Criticized as another racist cannibal film (probably mostly on the basis of its alternate title MANDINGO MANHUNTER and its “Video Nasty” status in the UK), Franco’s DEVIL HUNTER aka EL CANNIBAL is really too ridiculous to take seriously; even in a politically correct context. Like Franco’s other cannibal films of the period, it’s more of a throwback to the jungle epics of thirties and forties (even Sergio Martino’s better-budgeted, khaki-and-pith-helmeted throwback MOUNTAIN OF THE CANNIBAL GOD has more in common with the more exploitative and casually racist MONDO CANE-influenced Italian cannibal sub-genre). A co-production between Eurocine and Julian Esteban’s JE Films – producer of Franco’s superior EROTISMO and another Eurocine co-production SEXUAL ABBERATIONS OF A HOUSEWIFE (the longer French Eurocine revision of which is available from Blue Underground as CECILIA) – and Germany’s Lisa Film, it seems to be generally agreed that this is the better of Franco’s cannibal films and having seen WHITE CANNIBAL QUEEN (on DVD from Blue Underground in an undeservedly flawless transfer as CANNIBALS) I’m inclined to agree.

In addition to Cliver, who had also starred in Franco’s other cannibal film, the film features a higher profile cast including Playmate Buchfellner and German actor Pochath. The cast also includes infrequent Franco collaborator Muriel Montrosse/Vicky Adams (CECILIA, INCONFESSIBLE ORGIES OF EMANUELLE) and Franco regulars (both in front and behind the camera) De Cabo and Mayans. The gore is nowhere near as “accomplished” as DEVIL HUNTER’s Italian competitors and even the raison d’etre sex scenes seem more gratuitous than usual (Montrosse and Mayans seem to have been cast simply to couple and be killed). What positive qualities the film possesses lie with such familiar presences and the attractive cinematography of Juan Soler (hampered as it is at times by that ridiculous monster POV smeared lens that even extends to shots preceding the monster’s appearance in the scene and shots including him) whose talents are better served in some of Franco’s more personal eighties works. Franco and longtime musical collaborator Daniel White provides an undistinguished electronic score all-too-typical of their eighties’ work.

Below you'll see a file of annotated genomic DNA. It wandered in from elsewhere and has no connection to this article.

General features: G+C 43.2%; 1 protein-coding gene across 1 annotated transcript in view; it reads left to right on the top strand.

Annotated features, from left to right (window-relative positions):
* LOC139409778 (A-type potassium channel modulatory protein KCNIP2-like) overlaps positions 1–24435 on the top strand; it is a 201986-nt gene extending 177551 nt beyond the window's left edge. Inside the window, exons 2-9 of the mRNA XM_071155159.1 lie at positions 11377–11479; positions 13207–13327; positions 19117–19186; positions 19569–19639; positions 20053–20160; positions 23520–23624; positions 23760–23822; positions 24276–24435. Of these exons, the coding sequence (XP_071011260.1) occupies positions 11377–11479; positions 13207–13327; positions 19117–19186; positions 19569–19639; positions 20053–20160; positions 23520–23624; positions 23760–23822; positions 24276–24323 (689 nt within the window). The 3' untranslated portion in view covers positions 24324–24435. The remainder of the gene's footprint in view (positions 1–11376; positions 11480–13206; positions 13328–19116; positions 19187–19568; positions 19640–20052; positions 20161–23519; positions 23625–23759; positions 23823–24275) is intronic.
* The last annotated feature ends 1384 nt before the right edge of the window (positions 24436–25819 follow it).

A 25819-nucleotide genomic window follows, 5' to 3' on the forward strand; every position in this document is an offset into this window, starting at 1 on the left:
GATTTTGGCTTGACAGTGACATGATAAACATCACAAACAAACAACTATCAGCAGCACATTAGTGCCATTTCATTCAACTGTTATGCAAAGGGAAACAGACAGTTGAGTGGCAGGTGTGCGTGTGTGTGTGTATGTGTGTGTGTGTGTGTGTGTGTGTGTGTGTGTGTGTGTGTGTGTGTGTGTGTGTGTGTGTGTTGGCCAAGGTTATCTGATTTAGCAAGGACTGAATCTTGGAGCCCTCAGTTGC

Although licensed from Eurocine, the Spanish-language credits suggest that this was at least partly sourced from Spanish elements (note the JE Films logo rather than the more familiar block-lettered “EUROCINE presents”). I cannot be entirely sure about this as my only other source of reference was Video Asia’s absolutely horrid bootleg disc – which paired a rip of the optically-fogged Japanese tape release with a ridiculously large bottom matte to cover up the subs – which cut off the opening credits but featured the Spanish end credits; Eurocine may penny-pinch with production costs but they always created French and English credits for their films (as well as creating new ones in preparation for video releases in the eighties and DVD in the nineties). As the film was shot in the early eighties so there are no concerns of alternate clothed takes which one usually runs into with Spanish films of the seventies.